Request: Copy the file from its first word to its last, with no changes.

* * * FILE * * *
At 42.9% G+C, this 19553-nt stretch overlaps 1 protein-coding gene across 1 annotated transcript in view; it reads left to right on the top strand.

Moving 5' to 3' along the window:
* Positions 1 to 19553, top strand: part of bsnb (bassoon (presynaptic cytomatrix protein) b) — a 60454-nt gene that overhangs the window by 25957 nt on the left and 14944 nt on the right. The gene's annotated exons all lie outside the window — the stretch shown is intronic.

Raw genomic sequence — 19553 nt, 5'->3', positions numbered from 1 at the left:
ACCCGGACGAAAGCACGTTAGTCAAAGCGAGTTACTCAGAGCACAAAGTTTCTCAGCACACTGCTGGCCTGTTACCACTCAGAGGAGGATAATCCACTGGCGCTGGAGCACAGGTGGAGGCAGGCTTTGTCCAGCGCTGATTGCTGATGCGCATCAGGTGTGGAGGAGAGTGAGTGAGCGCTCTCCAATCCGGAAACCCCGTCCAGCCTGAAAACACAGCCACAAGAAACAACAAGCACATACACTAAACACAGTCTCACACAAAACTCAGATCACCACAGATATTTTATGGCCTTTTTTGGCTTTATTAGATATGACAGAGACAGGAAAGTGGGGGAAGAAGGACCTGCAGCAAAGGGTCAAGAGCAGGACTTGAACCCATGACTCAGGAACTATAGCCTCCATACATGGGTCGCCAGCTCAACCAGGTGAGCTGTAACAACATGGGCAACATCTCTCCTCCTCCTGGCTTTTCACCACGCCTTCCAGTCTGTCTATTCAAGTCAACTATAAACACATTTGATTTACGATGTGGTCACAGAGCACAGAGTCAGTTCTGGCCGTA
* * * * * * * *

At 42.9% G+C, this 19553-nt stretch overlaps 1 protein-coding gene across 1 annotated transcript in view; it reads left to right on the top strand.

Moving 5' to 3' along the window:
* Positions 1 to 19553, top strand: part of bsnb (bassoon (presynaptic cytomatrix protein) b) — a 60454-nt gene that overhangs the window by 25957 nt on the left and 14944 nt on the right. The gene's annotated exons all lie outside the window — the stretch shown is intronic.

Raw genomic sequence — 19553 nt, 5'->3', positions numbered from 1 at the left:
ACCCGGACGAAAGCACGTTAGTCAAAGCGAGTTACTCAGAGCACAAAGTTTCTCAGCACACTGCTGGCCTGTTACCACTCAGAGGAGGATAATCCACTGGCGCTGGAGCACAGGTGGAGGCAGGCTTTGTCCAGCGCTGATTGCTGATGCGCATCAGGTGTGGAGGAGAGTGAGTGAGCGCTCTCCAATCCGGAAACCCCGTCCAGCCTGAAAACACAGCCACAAGAAACAACAAGCACATACACTAAACACAGTCTCACACAAAACTCAGATCACCACAGATATTTTATGGCCTTTTTTGGCTTTATTAGATATGACAGAGACAGGAAAGTGGGGGAAGAAGGACCTGCAGCAAAGGGTCAAGAGCAGGACTTGAACCCATGACTCAGGAACTATAGCCTCCATACATGGGTCGCCAGCTCAACCAGGTGAGCTGTAACAACATGGGCAACATCTCTCCTCCTCCTGGCTTTTCACCACGCCTTCCAGTCTGTCTATTCAAGTCAACTATAAACACATTTGATTTACGATGTGGTCACAGAGCACAGAGTCAGTTCTGGCCGTA